With the hype surrounding Japanese pitching phenomenon Diasuke Matsuzaka as he prepares to make his MLB debut with the Boston Red Sox this spring, it’s worth noting the accomplishments of Japanese baseball players in Major League Baseball history. According to Baseball-Reference.com, in total, there have been 27 Japanese ballplayers who have worn an MLB uniform. The first such player was Masanori Murakami, who debuted at the age of 20 in September of 1964 for the San Francisco Giants; he would pitch one full season the following year before contractual obligations forced him back to the Nankei Hawks of the Japanese League, where he pitched another 17 seasons.
It wasn’t until thirty years later that another Japanese ballplayer, Hideo Nomo, would take the field with a Major League club. In 1995, “The Tornado” (named so for his winding delivery style) made his first start for the Los Angeles Dodgers versus the Giants in May of that season; at season’s end, he was 13-6 with a 2.54 ERA and 236 strikeouts, beating future NL MVP Chipper Jones by 14 points for Rookie of the Year honors. Six years later, in 2001, he would spend his first and only season in a Boston Red Sox uniform. The year began well for the then-32-year-old veteran; making his first start of the regular season in Baltimore, Nomo pitched the first official no-hitter by a Red Sox pitcher since Dave Morehead no-hit the Cleveland Indians at Fenway Park in 1965. Having thrown a no-hitter against Colorado in 1996, he became the fourth pitcher in major league history to throw a no-hitter in both the American and National Leagues. He would finish the season at 13-10 in 33 starts with a 3.09 ERA and 220 strikeouts and then return to the Dodgers in 2002 as a free agent.
Nomo was actually the second player of Japanese descent to play for the Red Sox; in July of 1999, Tomokazu Ohka made his MLB debut for Boston and would remain with the club until 2001 when he was shipped mid-season to Montréal in exchange for fellow pitcher Ugueth Urbina. Ohka began his baseball career in Japan with the Yokohama Giants of the Central League, where he was 1-2 in 34 appearances over four seasons. Starting at Double-A Trenton to begin the 1999 season, he went 8-0 with a 3.00 ERA in 12 starts; he was rewarded with a promotion to Triple-A Pawtucket and went 7-0 with a 1.58 ERA in 12 more starts. He soon made his major league debut as a mid-season call-up on 19 July; unfortunately, he lasted just one-plus innings in his first start, giving up five runs on five hits and a walk. He did not fair any better in his second start and was sent to the bullpen for the rest of the season.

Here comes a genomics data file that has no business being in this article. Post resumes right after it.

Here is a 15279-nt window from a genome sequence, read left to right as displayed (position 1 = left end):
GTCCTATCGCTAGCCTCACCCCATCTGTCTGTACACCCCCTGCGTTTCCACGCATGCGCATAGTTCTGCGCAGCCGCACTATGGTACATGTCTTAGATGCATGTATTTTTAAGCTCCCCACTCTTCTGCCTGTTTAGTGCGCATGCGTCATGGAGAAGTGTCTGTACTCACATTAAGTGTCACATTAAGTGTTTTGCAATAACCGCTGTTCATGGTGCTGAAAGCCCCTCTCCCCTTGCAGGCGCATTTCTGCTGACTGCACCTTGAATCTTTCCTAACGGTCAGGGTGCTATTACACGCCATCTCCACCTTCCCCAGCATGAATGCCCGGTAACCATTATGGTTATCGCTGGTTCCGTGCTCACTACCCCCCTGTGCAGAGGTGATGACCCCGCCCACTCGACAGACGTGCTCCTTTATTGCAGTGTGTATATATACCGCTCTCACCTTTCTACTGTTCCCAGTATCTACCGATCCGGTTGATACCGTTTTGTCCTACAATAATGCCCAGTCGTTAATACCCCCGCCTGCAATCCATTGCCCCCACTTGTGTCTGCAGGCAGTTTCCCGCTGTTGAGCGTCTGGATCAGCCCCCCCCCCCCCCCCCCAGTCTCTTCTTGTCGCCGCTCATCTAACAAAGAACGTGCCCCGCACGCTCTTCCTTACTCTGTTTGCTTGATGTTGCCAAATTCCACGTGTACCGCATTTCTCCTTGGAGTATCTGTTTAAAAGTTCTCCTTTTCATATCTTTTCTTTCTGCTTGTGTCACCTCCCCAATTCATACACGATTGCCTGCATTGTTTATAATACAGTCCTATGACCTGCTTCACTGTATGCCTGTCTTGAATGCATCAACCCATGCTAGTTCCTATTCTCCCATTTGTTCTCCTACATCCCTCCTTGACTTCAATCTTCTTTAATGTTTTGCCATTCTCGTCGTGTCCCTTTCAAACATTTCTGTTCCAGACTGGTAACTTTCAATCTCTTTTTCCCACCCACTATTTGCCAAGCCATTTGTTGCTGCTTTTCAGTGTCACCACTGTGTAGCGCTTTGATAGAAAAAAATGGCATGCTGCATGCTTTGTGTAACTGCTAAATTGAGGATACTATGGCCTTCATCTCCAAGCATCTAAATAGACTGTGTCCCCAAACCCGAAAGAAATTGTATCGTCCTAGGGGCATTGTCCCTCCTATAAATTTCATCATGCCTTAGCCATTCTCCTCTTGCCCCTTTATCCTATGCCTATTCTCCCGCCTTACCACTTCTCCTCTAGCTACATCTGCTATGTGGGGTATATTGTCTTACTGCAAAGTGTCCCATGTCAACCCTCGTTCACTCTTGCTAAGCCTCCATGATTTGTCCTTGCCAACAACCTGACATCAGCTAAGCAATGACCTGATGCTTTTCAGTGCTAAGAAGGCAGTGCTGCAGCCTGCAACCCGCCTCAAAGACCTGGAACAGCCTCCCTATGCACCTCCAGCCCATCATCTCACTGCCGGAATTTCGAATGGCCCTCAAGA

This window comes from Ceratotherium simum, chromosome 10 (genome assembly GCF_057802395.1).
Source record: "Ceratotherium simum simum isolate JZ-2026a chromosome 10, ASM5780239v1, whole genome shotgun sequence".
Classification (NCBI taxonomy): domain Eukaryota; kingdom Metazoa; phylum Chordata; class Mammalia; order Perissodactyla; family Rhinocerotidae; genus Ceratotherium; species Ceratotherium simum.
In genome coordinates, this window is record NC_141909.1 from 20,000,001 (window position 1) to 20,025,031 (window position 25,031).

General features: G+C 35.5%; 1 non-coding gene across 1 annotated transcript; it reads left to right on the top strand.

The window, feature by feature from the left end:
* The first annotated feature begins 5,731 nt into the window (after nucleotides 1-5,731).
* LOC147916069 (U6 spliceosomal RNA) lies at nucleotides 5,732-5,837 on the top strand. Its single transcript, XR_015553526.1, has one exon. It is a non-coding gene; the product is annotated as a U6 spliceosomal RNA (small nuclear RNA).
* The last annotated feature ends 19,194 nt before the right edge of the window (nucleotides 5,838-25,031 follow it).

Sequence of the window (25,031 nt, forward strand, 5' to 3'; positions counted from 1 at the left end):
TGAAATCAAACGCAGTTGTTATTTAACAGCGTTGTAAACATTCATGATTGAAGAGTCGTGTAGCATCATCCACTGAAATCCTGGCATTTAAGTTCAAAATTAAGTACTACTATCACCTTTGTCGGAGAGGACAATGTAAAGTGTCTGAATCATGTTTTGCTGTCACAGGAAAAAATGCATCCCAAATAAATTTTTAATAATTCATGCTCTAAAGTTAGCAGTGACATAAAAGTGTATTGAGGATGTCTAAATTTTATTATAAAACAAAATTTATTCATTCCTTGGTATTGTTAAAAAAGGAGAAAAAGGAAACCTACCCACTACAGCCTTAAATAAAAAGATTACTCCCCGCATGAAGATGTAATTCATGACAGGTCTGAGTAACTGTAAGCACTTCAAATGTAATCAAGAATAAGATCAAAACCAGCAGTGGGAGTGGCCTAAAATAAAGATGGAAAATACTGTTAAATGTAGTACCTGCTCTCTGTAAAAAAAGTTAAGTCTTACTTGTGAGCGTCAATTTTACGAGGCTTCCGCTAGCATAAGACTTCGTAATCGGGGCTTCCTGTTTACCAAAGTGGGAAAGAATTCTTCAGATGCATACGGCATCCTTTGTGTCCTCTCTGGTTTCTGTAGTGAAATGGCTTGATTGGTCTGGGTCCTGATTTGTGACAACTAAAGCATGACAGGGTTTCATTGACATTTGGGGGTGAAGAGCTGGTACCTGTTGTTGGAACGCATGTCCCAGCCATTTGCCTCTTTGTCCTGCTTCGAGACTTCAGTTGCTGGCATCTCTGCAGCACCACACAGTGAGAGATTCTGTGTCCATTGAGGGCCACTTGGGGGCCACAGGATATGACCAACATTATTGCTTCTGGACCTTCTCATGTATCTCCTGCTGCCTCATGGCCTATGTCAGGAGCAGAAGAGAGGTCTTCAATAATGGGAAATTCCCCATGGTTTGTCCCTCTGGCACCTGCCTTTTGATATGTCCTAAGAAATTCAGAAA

The following spring, Ohka again started the year in the minors with Pawtucket and enjoyed another fast start, beginning the season with a 9-6 record and a 2.96 ERA in 19 starts, which included a perfect game against the Charlotte Knights on 01 June 2000. Once more, the Red Sox promoted him mid-season and, after saddling two more losses in starts with Boston, he finally earned his first major league win on 13 August in Texas against the Rangers, the first of three straight wins; at season’s end, he was 3-6 in 12 starts but with a respectable 3.12 ERA. He would begin the next season with Boston, winning two of his first three starts, but those would be the last wins for Ohka in a Boston uniform before the deadline trade. In total with the Red Sox, he compiled a 6-13 record in 25 starts and 33 total appearances with a 4.61 ERA.
Only one other Japanese-born player has worn a uniform for the Boston Red Sox, though many fans may not be familiar with this player’s heritage: Dave Roberts, one of the heroes of the 2004 World Series champions. Forever remembered in Boston lore for his stolen base in the ninth inning of Game Four of the 2004 ALCS, now often referred to as “The Steal,” his father, Waymon Roberts, was a Marine stationed in Okinawa, Japan; his mother, Eiko, is of Japanese descent. However, despite being born in the Land of the Rising Run, Roberts spent most of his youth in San Diego, CA. In total, counting players with other heritages, there have been 34 players born in Japan to don a major league uniform.